Antidepressant drug screening for depression studies.
We have developed different lines of rats by behavioral testing and then selective breeding of those showing desired characteristics in attempting to rat models for study of affective disorders. The lines were directed at possibly improving both drug screens (i.e., improved sensitivity and selectivity of detection of antidepressant drugs) and "homologous" models of depression (i.e., rats that show characteristics seen in human depression).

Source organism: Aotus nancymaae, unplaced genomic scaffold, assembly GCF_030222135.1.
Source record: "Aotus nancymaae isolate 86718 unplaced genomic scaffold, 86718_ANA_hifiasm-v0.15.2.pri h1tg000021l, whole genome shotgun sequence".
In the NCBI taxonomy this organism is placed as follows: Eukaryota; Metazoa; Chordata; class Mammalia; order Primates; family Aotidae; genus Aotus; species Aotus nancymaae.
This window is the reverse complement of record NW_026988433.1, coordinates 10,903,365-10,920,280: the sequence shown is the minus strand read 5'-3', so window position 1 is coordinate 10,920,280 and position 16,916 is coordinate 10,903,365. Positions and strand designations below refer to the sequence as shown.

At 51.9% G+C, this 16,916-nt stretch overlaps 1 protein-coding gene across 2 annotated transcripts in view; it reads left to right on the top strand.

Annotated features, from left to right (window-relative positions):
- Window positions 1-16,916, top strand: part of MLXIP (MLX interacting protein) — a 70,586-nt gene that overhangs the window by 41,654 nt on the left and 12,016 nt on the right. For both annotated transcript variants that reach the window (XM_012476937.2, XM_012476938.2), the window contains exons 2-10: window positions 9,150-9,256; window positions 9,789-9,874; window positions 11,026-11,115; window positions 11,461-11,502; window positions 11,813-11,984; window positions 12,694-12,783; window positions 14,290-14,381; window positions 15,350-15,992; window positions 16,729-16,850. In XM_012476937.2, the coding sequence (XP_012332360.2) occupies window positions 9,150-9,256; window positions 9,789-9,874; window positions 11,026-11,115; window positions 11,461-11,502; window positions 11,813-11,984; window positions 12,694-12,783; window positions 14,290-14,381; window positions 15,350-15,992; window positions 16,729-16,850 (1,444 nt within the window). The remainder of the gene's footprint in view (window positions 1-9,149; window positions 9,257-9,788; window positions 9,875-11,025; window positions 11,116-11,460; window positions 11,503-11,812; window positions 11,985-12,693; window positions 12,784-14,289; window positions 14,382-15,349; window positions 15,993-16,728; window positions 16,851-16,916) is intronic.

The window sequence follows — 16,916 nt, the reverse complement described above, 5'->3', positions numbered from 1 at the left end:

While simply measuring baseline home-cage ambulatory activity of a large group of normal Sprague-Dawley rats, the male and female rats from a single litter were observed to be moderately hyperactive. Brother-sister breeding was done, and the offspring of these animals have continued to show higher-than-normal spontaneous ambulation in the home cage in all succeeding generations. These animals have been designated as the "Hyperactive" (HYPER) line. An important characteristic of these animals is their response to a stressor. Following exposure to a stressor, animals of the HYPER line show a period of extreme hyperactivity (i.e., nocturnal ambulatory activity counts often exceeding 1000 counts per hour) that begins 2-5 days after the stressor has been applied and lasts for 3-6 days before their activity returns to its pre-stress baseline. Another characteristic of HYPER rats is that they can also show profound behavioral depression as well. The "depressive" phase tends to become more pronounced as the HYPER rat becomes older. Thus, when male HYPER rats are 10-14 months old, exposure to a single 3-hour stress session (uncontrollable shock) causes ambulatory activity in the home cage to be reduced for 3-5 weeks thereafter and also causes reduced food and water intake that lasts for 2-3 weeks. In female HYPER rats that are 10-14 months of age, these animals respond to this single 3-hour stress session by thereafter varying between periods of depressed motor activity and outbursts of hyperactivity, thus mimicking both aspects (i.e., depression and mania) seen in bipolar disorder. There are presently no animal models of bipolar disorder; insofar as the HYPER rat appears to show attributes of bipolar disorder, it would be the first animal model of this disorder to have been created.